These words make me cringe. I used to say this phrase all the time, thinking I was helping. But time has taught me it’s not true.
At the time, I didn’t know it was a lie. I made the mistake of thinking that my experience was the norm and that everyone would follow my path. That’s usually the mistake of the privileged, to assume that their experience is the only experience. In this case it wasn’t so much privilege as luck that was responsible for my naivety.
As the parent of a newly born and brain-injured child, left with a lifelong disability, I found myself seeking guidance and solace in Facebook groups. Despite a love-hate relationship with the platform, one thing FB is excellent at is connecting people going through similar experiences. There is a Facebook group for almost everything.
In the early days after diagnosis and trauma, there is such comfort in talking to those who are walking your path, whether they are at the same point or far ahead. Those with more experience buoy up the newly traumatised and offer advice, empathy, a virtual shoulder to cry on. In time, you go from the frightened newbie to the supportive sister, a role I have taken on several times.
The heartbreak and loss you feel at first lessens with time and you learn to accept your new normal. The empathy I feel for those who land up in the group, newly shipwrecked on the shore of HIE is so deep and I so desperately want to let them know that the rawness will not last.
The first year is particularly rough. You are adjusting to life with a baby (if it’s your first), new acronyms (like HIE, NICU, SCBU, NG, OT, PT) are thrown at you, you see more of the health professionals than you do of friends and family and often your baby is unsettled, to put it mildly.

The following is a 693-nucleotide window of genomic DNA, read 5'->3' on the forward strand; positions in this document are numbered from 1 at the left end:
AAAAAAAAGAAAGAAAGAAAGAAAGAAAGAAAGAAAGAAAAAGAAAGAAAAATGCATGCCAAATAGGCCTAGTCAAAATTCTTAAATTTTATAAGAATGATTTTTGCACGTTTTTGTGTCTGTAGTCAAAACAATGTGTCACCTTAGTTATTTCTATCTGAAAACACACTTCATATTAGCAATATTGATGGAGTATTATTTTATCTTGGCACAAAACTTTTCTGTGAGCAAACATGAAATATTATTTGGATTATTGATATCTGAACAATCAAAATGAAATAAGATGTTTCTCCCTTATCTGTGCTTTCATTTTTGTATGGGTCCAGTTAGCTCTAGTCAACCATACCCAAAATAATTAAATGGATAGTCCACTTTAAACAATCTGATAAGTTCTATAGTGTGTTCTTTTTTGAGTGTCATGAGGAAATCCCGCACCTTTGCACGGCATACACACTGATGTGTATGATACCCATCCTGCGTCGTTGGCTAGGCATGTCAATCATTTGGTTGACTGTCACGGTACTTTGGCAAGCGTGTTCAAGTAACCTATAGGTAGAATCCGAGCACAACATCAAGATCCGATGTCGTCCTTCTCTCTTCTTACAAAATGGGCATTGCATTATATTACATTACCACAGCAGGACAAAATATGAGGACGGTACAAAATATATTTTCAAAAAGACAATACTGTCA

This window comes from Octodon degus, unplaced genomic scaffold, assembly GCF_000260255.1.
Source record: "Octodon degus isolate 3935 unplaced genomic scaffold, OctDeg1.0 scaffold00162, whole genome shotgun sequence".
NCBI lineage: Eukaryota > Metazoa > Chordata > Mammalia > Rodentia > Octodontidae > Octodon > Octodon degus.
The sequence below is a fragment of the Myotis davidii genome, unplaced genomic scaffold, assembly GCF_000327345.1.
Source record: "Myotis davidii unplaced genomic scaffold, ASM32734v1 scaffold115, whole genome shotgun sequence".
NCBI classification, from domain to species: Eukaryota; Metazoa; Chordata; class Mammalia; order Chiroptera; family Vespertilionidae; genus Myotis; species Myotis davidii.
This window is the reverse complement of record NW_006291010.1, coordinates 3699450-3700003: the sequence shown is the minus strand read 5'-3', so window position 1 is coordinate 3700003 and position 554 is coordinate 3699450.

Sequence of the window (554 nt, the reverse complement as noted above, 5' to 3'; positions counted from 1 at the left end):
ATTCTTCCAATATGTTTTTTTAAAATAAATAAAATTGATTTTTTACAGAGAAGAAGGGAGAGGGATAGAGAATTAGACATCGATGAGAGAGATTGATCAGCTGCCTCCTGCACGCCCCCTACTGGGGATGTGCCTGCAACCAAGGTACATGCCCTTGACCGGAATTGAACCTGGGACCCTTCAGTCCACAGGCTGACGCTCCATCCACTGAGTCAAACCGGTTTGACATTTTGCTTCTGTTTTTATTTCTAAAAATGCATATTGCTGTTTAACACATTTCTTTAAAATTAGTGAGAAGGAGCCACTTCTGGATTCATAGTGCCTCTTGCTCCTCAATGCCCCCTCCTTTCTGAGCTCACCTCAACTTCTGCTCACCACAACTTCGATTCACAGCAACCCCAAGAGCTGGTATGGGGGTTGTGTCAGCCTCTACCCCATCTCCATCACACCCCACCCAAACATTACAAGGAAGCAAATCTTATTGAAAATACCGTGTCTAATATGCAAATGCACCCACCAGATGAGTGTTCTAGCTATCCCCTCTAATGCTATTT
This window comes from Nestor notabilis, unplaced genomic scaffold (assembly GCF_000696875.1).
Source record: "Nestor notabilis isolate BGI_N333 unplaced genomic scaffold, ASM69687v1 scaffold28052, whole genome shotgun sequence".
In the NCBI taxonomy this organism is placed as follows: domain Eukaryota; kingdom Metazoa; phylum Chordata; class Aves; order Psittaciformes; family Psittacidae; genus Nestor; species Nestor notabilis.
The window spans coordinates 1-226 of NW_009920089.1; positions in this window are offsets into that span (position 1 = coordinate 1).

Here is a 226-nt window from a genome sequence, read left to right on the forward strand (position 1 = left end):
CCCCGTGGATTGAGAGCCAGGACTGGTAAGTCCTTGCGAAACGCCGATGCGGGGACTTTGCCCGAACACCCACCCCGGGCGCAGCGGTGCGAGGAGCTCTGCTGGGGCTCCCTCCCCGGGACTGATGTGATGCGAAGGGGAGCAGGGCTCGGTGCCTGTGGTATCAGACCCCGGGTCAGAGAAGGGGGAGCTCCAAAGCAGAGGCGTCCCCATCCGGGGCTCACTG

T cried for roughly 98% of his first year. He was diagnosed with cerebral palsy at three months and epilepsy at six months. It was rough. For anyone that knows me, I apologise. I may have mentioned this once or twice over the years. But as time went on, T did improve. In year two he cried for around 75% of the time, year three maybe 60%. He got happier and easier.
I assumed that was what all children with brain injuries did.
But of course, no two kids are the same. No two children, even with the same brain injury, the same pattern of damage, the same prognosis, are the same. They are just as individual as neurotypical kids.
Some develop epilepsy or other movement disorders; others have reflux, some get away without any. Some need multiple meds, others wean off them completely. Some learn to feed, others get a tube. Housing issues get more complex, as do equipment needs. Occasionally a child who was once labelled unlikely to survive beats all odds and appears totally unscathed, even after a catastrophic MRI.
My child got easier and happier to care for. Others’ conditions worsened. Life got more stressful, not less. I’ve watched the mental health, relationships and careers of countelss parents take a nosedive instead of the promised upturn.
To the mums of these unendingly complex children: I’m sorry I sold you a lie. I honestly didn’t realise things could take a dive from what we all thought was rock bottom. But I look at you now and marvel at how far you’ve come and how much you have to deal with.
One thing that doesn’t change is that the rawness does fade. We all get a new normal, whatever that looks like.
Sometimes life doesn’t get easier. You just get better at coping with it.